Second consideration is that, any effort for monitoring UHC must take stock of the following three measurable and core UHC performance dimensions or indicators: (a) financial risk protection. This relates to a condition in the economy where individuals do not meet undue financial hardship and are not impoverished due to healthcare expenditure; (b) full spectrum of health services for the population – i.e. coverage for all healthcare interventions and quality of care; (c) equity, i.e. health for all – which addresses issues of; physical accessibility, financial affordability, and social and cultural acceptability. For effective monitoring of equity, there is need to harmonize or identify stratifiers of policy relevance (e.g. based on socio-economic and demographic conditions). It must be noted that equity and quality of healthcare are paramount in any UHC effort, and must be emphasized at all times and followed up during any UHC monitoring. Also, equity dimension calls for a multi-sectoral approach to improving health with implications to health reporting. Consequently, there is need to include the equity dimension in any measurement effort.

Third is pertaining to data consideration for UHC monitoring. Reliable data sources must be established.  Among others, potential data useful for monitoring UHC include; routine health information system data as well as administrative data and medical records; population based surveys (e.g. Demographic & Health Survey, National Household Survey data, and malaria indicator survey data, etc.); facility assessments, and research. Given that UHC is relatively a new initiative which requires a lot of effort to unpack the concept, the role of research must be strongly emphasized for generating relevant evidence to inform UHC related policy or programming processes.

Fourth, the responsible government institution(s) need(s) to identify all areas relevant for UHC that are not addressed in the current M&E (or performance assessment) framework, assess existing gaps, and fix the gaps to ensure effective UHC monitoring. There is no need to reinvent the wheel for successful UHC monitoring – government should fit UHC monitoring within the already existing M&E framework. But to take care of UHC in existing framework, it is important that gaps within the framework are identified, highlighting UHC dimensions.  After identifying the gaps, efforts should be made to address them, focusing on incorporating UHC measures.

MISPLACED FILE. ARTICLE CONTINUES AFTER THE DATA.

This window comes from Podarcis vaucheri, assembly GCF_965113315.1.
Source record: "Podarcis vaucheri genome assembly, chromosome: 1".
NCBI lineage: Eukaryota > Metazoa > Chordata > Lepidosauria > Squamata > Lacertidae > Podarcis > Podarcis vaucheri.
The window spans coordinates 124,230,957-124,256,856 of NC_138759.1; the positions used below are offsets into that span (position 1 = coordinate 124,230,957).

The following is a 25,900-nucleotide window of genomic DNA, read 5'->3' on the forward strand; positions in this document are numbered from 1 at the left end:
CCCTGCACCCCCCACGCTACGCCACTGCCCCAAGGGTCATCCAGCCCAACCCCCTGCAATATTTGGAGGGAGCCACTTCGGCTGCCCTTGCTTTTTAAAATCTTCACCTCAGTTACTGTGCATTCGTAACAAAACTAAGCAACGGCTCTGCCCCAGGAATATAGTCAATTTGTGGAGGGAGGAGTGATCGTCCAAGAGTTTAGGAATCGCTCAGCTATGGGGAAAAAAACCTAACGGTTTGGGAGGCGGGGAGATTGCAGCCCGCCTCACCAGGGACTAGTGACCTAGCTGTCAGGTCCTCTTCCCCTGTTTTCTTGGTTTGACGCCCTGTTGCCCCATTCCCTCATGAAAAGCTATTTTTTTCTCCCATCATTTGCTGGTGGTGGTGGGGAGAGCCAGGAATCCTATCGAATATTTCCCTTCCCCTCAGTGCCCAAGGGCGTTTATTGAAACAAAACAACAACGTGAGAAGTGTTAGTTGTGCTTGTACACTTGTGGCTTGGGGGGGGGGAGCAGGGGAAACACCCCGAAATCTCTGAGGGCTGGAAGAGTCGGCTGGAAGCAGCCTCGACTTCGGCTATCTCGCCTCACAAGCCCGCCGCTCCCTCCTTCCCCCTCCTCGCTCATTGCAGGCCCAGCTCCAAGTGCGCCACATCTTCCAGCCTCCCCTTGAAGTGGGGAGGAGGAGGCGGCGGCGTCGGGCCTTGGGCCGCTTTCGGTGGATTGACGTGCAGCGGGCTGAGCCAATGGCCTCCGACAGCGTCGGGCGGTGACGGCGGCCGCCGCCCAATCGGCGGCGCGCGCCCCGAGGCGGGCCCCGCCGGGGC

To foster the above considerations and ensure effective UHC monitoring in the country, the following interventions will play important roles: first is balancing investments in strengthening monitoring and implementation for UHC progress – UHC related investments should not only focus on implementation, but M&E as well. Second, it is important that for monitoring, emphasis is put on strengthening and utilizing existing information system, and all stakeholders (especially policy makers) should promote use of data or evidence for UHC related planning and decision making. There is need to address existing data gaps, and UHC monitoring must be mainstreamed within country mechanisms of performance assessment. Third, research must be strengthened as part of UHC monitoring. Last, there is need to operationalize a fully-fledged M&E division within the Ministry of Health to support UHC monitoring, since the existing structure at the ministry’s resource center is not mandated to take on all M&E roles, as the center’s core mandate is limited to managing health database (HMIS/DHIS2).

Tonny Odokonyero is a Researcher at Economic Policy Research Centre – SPEED for Universal Health Coverage.